3 Dec 2022 11:23 AM GMT
The Orissa High Court has held that charge under Section 498-A of the Indian Penal Code cannot be quashed in exercise of jurisdiction under Section 482 CrPC against a husband merely because Family Court while deciding an application for maintenance under Section 125 CrPC has given a finding that she is not his wife. While refusing to quash an order taking cognizance under Section...
The Orissa High Court has held that charge under Section 498-A of the Indian Penal Code cannot be quashed in exercise of jurisdiction under Section 482 CrPC against a husband merely because Family Court while deciding an application for maintenance under Section 125 CrPC has given a finding that she is not his wife.
While refusing to quash an order taking cognizance under Section 498-A against the petitioner, Justice Gourishankar Satapathy said:
"…it would not be proper for a Court to undertake hair splitting scrutiny of materials on record in a proceeding under section 482 of Cr.P.C. to conclude that the proceeding under section 498-A of IPC is not maintainable for want of valid marriage which would not only encourage harassment of women but also demoralizes them."
An FIR was registered against the accused-petitioner for commission of offences punishable under sections 498(A)/323/506/34 IPC r/w 4 of Dowry Prevention Act. Subsequently, a charge-sheet was also filed against him. After perusing the materials and documents produced by the investigating officer and finding prima facie case, the Magistrate Court, by the impugned order, took cognizance and issued process. Being aggrieved by the order, the petitioner approached the High Court.
Contentions of the Petitioner
Anirudha Das, counsel for the petitioner submitted that the Family Court, while deciding an application under Section 125 CrPC, has come to a finding that the woman is not the wife of the petitioner. Thus, the counsel argued that in absence of a valid marriage, she cannot maintain a criminal proceeding for offence under Section 498-A of IPC.
He further submitted that to proceed against a person under Section 498-A, IPC, there must be a legal relationship of husband and wife. However, that not being so in this case, the criminal proceeding against the petitioner is bad in the eyes of law. To support his contentions, he placed reliance on the decisions in Reema Aggrawal v. Anupam & Anr. and Unnikrishnan @ Chandu v. State of Kerala, (2017) SCC OnLine Ker 12064.
Contentions of the Respondent
Sailaza Nandan Das, counsel for the State relied upon the decision in A. Subash Babu v. State of Andhra Pradesh & Anr., to submit that the law declared in Reema Aggrawal is binding on all Courts and the petitioner being the husband of the woman cannot take the plea that the marriage was invalid.
He further submitted that husband contracting second marriage during the subsistence of earlier marriage can be charged for offence under section 498-A of IPC and merely because a judgment is rendered by the Family Court in proceeding under section 125 of CrPC, the Court by itself cannot declare the status of the woman as 'concubine' of the petitioner.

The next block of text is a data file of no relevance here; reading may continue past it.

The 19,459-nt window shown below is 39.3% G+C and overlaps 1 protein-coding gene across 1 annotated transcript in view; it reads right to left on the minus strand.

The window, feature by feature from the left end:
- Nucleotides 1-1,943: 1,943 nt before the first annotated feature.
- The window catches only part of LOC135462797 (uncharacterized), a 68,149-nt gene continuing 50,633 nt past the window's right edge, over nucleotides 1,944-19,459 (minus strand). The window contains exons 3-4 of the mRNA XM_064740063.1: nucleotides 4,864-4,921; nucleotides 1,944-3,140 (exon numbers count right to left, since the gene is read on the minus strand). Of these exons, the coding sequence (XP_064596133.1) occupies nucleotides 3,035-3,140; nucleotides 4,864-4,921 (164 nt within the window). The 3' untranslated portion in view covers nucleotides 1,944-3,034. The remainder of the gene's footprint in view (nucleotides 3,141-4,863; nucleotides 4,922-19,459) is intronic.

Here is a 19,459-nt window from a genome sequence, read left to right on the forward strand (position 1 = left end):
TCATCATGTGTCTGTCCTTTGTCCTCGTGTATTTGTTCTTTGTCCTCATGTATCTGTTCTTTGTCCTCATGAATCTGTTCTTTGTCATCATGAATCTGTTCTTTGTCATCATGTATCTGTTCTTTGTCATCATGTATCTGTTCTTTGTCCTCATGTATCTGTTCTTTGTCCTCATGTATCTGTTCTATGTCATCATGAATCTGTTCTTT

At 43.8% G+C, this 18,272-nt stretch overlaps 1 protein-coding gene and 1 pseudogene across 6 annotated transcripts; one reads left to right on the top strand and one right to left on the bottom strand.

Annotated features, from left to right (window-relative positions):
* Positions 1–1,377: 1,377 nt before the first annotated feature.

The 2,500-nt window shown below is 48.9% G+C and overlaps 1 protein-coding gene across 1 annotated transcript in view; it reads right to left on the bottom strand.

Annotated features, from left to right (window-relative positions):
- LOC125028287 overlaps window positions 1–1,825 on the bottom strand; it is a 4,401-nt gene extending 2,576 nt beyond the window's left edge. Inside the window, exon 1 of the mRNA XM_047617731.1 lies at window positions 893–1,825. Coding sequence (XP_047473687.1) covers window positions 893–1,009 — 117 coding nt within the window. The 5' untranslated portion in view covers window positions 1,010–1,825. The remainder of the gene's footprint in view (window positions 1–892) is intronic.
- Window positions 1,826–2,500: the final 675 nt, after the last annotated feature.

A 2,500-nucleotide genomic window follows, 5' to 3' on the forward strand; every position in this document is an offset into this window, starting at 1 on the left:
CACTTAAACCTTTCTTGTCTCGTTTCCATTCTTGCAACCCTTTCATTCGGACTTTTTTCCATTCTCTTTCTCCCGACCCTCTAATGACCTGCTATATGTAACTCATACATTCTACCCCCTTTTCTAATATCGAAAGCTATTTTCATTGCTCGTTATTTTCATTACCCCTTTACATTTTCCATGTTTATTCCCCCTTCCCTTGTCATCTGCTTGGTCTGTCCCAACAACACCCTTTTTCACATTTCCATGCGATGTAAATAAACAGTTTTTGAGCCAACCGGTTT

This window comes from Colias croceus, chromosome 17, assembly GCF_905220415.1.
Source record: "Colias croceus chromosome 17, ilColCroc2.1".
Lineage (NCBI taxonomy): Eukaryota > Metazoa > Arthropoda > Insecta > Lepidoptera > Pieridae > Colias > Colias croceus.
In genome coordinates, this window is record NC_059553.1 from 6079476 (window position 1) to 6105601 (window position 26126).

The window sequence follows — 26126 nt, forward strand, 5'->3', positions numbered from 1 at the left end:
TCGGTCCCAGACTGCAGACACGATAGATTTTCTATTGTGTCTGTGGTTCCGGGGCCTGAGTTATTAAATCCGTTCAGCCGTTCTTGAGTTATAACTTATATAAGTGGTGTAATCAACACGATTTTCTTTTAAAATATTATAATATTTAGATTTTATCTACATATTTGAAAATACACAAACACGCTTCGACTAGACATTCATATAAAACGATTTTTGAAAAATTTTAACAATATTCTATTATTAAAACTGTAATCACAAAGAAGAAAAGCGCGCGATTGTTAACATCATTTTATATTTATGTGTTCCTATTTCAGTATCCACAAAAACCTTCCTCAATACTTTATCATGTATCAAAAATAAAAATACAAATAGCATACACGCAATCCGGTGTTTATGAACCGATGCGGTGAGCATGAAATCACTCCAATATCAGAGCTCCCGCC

After examining the rival contentions, the Court held that the Family Court could not have given a finding on the validity of marriage while deciding an application for maintenance under Section 125 CrPC, as the same can only be done through a civil proceeding after assessing evidence and pleadings on record.
"It is true that learned Judge, Family Court has concluded by his judgment in Cr.P. No. 64 of 2016 which is admittedly a proceeding U/S 125 of Cr.P.C. that the O.P. No.2 (Petitioner therein) cannot be treated as the wife of Petitioner (O.P. therein) but such conclusion can be arrived at in a civil proceeding to declare the status of a woman as such, if the person claiming for such declaration makes out a case for the relief on assessment of evidence and pleadings on record, but the learned Judge, Family Court herein at best could have concluded while refusing to grant maintenance by his judgment that the Petitioner could not establish her relationship with O.P. as husband and wife."
The Court further observed that the plea of 'no marriage' was advanced by the petitioner in the course of hearing of the application before the High Court under Section 482, Cr.P.C. However, it added that the court is not sitting over a case in exercise of original jurisdiction to decide the status of the parties by way of declaration which can only be done by a Civil Court. It further said:
"It is also extremely unfair and harsh to a woman who claims herself to be wife of a person by entering into a marital relationship and later on become a victim of desertion by the said person taking plea of absence of a valid marriage. The obvious objective of enacting offence under section 498-A of IPC is to secure the prevention of harassment to a woman from cruelty meted out to her by husband or his relatives."
Consequently, after taking into consideration the uncontroverted allegation mentioned in the FIR and statement of witnesses together with other documents collected in the course of investigation, the Court concluded that there are prima facie materials for proceeding against the petitioner for offences alleged against him.
"The learned Court of S.D.J.M., Nabarangpur has not committed any illegality in taking cognizance of offences by the impugned order which cannot be interfered by this Court in exercise of power of inherent jurisdiction as the same has been passed on proper legal scrutiny of materials on record," the court said, while dismissing the plea.
Case Title: Jaga Sarabu v. State of Orissa & Anr.
Case No.: CRLMC No. 1327 of 2015
Judgment Dated: 29th November 2022
Coram: G. Satapathy, J.
Counsel for the Petitioner: Mr. Anirudha Das, Advocate
Counsel for the Respondent: Mr. Sailaza Nandan Das, Additional Standing Counsel
Citation: 2022 LiveLaw (Ori) 157
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